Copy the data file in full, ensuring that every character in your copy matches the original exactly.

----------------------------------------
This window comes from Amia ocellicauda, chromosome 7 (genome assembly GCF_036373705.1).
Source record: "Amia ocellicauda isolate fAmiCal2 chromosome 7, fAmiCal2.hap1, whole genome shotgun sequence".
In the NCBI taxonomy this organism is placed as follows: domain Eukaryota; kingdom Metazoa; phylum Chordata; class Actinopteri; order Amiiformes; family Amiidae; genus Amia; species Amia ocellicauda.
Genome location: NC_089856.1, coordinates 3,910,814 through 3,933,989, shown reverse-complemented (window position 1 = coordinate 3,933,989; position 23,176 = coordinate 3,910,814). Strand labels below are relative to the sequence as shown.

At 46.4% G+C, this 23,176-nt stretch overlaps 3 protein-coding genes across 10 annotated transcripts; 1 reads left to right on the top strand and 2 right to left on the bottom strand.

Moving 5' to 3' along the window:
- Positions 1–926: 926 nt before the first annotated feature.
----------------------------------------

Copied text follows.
This window comes from Amia ocellicauda, chromosome 7 (genome assembly GCF_036373705.1).
Source record: "Amia ocellicauda isolate fAmiCal2 chromosome 7, fAmiCal2.hap1, whole genome shotgun sequence".
In the NCBI taxonomy this organism is placed as follows: domain Eukaryota; kingdom Metazoa; phylum Chordata; class Actinopteri; order Amiiformes; family Amiidae; genus Amia; species Amia ocellicauda.
Genome location: NC_089856.1, coordinates 3,910,814 through 3,933,989, shown reverse-complemented (window position 1 = coordinate 3,933,989; position 23,176 = coordinate 3,910,814). Strand labels below are relative to the sequence as shown.

At 46.4% G+C, this 23,176-nt stretch overlaps 3 protein-coding genes across 10 annotated transcripts; 1 reads left to right on the top strand and 2 right to left on the bottom strand.

Moving 5' to 3' along the window:
- Positions 1–926: 926 nt before the first annotated feature.